One bunch farmer’s market/CSA carrot greens from your delicious carrot bunch, which you’ll use for dinner (if you have a smallish bunch, like mine, have some additional spinach or baby arugula on hand)
1 lemon, zested and juiced
1 handful (about a half a cup) walnuts, toasted
2 cloves garlic, roughly chopped
1 handful parsley
3 slices cotija (or some other crumbly, salty cheese, like pecorino romano)
Crushed red pepper flakes to taste
Ground black pepper, to taste. If you use cotija cheese, DO NOT USE SALT until the very end, if you need it. The cheese is very salty.
1/2 teaspoon honey, for balance
Olive oil, as needed
First things first: Toss walnuts in a dry pan and toast them for five minutes, or until they’re fragrant and their flavors have deepened, but they’re not burnt. If you make more than you need, you’ll have extra to snack on, so don’t worry about fastidiously measuring them. Set aside to cool.
Clean the carrots and carrot tops. Chop the carrot stalks into bite-size-ish pieces.
They’re so fresh they practically emanate goodness.
If you have mostly stalks (like I had) rather than the airy fronds, you may want to blanch the stalks for a minute or two in a pot of boiling water, just to soften them up and make them more pliable. Drain them, then assemble your goods.
Garlic, cheese, lemon, carrot greens. Sounds like a party!
A word aboutcotija cheese: Cotija is a dry, crumbly Mexican cow’s milk cheese used like parmesan. It’s crumbly. It doesn’t melt. It’s salty-salty. It’s DELICIOUS if you crumble it on top of things. And it’s got a brisk, clean taste. I chose it partly because I have it in my fridge, but I also have parmesan and pecorino romano. I wanted cotija for its clean, yet salty, taste. For the purposes of this recipe, if you don’t have cotija, use pecorino romano rather than parmesan. Parmesan’s a little too nutty. Moving on.
Zest the lemon, then juice it. Toss the zest, carrot tops, spinach or arugula if you need it, garlic, cheese, honey, half the toasted walnuts (to start), about half the parsley, and a couple of glugs of olive oil into a food processor, and grind in as much black pepper as you can stand. If you want, you can also put in a couple of shakes of crushed red pepper and some fresh-grated nutmeg. Because I did. And yum.
Let’s get rrrrrready to rrrrrrumble!
Give that a whirl, then taste it for flavor and make requisite adjustments; is it tart vs. peppery vs. oily vs. texturally correct? What do you need? Does it need a little more oomph because it’s too pasty, or not punchy enough? Toss in some lemon juice. Is it not rich enough? Toss in some oil. Is it too sharp? Add some more walnuts. Does it need to be “green”-er? Parsley! And so on. If you pay careful attention to what you want a pesto to taste like, and what’s in front of you, you can tinker until it becomes one harmonious mix of carrot greens and all other good things.
OK. So you’ve got your pesto. Now what?
Slice an onion into half-moons andcaramelizethe whole thing. You probably won’t eat all of the onions today, but you’ll thank me tomorrow when you’re looking for something to perk up your salad at lunch.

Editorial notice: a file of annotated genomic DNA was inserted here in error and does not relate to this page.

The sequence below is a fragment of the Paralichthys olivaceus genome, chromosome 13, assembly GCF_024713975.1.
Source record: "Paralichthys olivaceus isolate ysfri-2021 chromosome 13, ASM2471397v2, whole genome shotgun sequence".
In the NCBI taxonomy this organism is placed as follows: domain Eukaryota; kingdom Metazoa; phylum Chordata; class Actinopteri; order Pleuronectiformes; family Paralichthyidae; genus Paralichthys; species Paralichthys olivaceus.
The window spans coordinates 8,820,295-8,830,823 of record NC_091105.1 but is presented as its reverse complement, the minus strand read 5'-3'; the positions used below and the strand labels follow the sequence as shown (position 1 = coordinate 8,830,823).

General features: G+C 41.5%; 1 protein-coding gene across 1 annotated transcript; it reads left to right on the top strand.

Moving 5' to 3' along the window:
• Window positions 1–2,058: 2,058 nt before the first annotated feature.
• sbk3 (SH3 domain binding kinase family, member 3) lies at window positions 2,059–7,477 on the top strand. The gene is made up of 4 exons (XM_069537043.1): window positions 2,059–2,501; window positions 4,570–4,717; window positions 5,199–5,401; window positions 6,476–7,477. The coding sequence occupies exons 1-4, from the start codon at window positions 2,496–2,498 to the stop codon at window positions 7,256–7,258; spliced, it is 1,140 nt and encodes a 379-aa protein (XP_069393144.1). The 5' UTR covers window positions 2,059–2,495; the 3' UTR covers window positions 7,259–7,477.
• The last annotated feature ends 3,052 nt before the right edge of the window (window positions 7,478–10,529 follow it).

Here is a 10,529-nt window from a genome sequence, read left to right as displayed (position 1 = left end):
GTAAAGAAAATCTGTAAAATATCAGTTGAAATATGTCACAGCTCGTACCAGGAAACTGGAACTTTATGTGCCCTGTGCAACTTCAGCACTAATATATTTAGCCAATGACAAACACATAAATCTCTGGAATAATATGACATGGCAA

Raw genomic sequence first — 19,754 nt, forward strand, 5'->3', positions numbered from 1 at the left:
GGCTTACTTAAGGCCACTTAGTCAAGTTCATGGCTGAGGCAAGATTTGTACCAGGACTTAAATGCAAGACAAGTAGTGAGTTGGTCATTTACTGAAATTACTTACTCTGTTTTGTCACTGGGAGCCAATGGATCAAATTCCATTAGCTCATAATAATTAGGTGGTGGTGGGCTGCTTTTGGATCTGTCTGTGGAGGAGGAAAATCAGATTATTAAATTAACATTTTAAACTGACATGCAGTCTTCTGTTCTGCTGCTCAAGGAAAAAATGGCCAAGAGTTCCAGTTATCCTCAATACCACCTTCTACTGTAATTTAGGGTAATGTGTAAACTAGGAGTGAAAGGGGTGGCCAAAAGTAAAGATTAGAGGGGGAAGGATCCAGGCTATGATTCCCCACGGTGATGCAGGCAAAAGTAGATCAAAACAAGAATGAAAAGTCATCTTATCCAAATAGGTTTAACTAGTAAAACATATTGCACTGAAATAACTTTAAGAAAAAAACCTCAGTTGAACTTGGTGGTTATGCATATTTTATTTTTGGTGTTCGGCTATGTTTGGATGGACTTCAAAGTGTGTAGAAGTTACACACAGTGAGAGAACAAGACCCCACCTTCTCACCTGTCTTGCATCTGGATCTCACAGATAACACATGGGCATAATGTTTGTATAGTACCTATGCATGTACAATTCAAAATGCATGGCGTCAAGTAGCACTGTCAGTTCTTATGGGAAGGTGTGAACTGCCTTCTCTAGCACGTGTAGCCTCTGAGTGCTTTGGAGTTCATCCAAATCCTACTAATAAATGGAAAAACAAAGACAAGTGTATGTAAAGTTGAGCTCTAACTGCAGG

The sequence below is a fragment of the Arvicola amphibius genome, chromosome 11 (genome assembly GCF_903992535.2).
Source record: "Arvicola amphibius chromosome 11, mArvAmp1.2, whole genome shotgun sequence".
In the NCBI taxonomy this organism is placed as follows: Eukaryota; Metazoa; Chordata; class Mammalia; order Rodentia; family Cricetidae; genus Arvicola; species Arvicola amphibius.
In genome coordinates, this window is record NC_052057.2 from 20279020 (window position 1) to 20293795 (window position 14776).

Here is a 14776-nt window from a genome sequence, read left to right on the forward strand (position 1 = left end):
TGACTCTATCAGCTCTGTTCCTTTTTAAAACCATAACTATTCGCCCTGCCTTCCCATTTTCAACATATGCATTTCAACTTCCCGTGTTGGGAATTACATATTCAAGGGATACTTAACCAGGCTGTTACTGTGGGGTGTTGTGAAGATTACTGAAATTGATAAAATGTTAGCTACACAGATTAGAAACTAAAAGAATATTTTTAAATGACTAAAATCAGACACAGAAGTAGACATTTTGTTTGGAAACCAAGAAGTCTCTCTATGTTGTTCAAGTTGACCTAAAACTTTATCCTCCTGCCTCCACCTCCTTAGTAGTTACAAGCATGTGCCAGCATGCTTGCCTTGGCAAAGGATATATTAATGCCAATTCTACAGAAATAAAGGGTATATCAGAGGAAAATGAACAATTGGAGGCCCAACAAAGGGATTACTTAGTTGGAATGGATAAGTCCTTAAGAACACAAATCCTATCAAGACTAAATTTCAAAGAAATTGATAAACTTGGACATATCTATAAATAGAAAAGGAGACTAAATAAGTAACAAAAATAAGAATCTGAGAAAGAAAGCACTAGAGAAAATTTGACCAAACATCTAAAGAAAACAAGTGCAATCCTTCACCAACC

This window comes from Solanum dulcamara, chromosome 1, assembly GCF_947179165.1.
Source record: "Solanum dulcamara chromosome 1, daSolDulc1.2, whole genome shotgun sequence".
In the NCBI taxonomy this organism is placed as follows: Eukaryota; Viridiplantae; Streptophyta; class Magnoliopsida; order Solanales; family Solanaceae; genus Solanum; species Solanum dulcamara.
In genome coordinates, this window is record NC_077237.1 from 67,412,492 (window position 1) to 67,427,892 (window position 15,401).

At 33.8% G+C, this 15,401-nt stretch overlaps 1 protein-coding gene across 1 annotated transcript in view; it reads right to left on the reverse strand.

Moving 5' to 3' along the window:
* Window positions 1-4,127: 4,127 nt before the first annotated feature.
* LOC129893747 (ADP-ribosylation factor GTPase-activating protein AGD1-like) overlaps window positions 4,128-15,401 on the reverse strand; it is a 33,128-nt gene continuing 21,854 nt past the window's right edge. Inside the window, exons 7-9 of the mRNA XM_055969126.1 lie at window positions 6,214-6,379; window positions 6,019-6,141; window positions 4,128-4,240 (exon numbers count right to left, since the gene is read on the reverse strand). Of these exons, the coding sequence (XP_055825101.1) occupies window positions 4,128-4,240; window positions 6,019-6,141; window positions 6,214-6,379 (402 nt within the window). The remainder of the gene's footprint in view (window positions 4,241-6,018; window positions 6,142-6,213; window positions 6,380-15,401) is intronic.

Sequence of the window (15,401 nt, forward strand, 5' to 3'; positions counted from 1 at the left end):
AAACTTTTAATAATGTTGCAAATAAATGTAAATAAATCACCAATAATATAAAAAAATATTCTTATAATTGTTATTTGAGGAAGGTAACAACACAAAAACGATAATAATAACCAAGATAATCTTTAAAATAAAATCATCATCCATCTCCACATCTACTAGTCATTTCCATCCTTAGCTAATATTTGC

Cut the carrots into thin slices. We also had a small handful of baby beets from our CSA; I took the stems and leaves and separated them to cook with some kale (recipe coming soon) for a lovely side dish. As for the beautifully sweet baby beet globes, I washed and peeled them and cut them thinly, roughly as thick as the carrots.
And the little stripey chiogga beets are so pretty!
Then toss them in a pan with some oil, ground fennel, and salt and pepper. Saute them for…oh…however long it takes. Fifteen minutes? They’re both hard root vegetables, so they do take a while to saute, but they’re also tender baby versions, so exercise judgment. Taste as you see fit. Let them go for at least ten minutes, giving the pan an occasional shake. When they’re almost cooked and ready to eat, take some white balsamic vinegar and pour it in a slow drizzle once or twice around the pan. Let that cook down for another two or three minutes to create a light glaze.
Yeah! That’s what I’m talking about!
Toast some bread. Put down a layer of pesto, add some beets and carrots, and top with caramelized onions, a dash more fresh parsley and another grind or two of cracked pepper and voila! You’ve got a great, summery, no-oven, open-faced sandwich that is as close tonose-to-tail cookingwith vegetables as you can get.
I liked it so much, I had it again for lunch. Note the beet greens and kale in the background. Don’t worry, I’ll get that recipe out to you.
Served with a green salad and the braised kale and beet greens, this dinner was insanely satisfying. Each bite of the open-faced sandwich ran a wonderful gamut of flavors, from peppery and savory to sweet and brisk and cheesy-rich. Served with a side dish of bitter greens laced with an obscene amount of garlic, this is the sort of dinner that covers all the bases. Relatively easy to make, no oven, barely any refuse to clean up, delicious. What are you waiting for?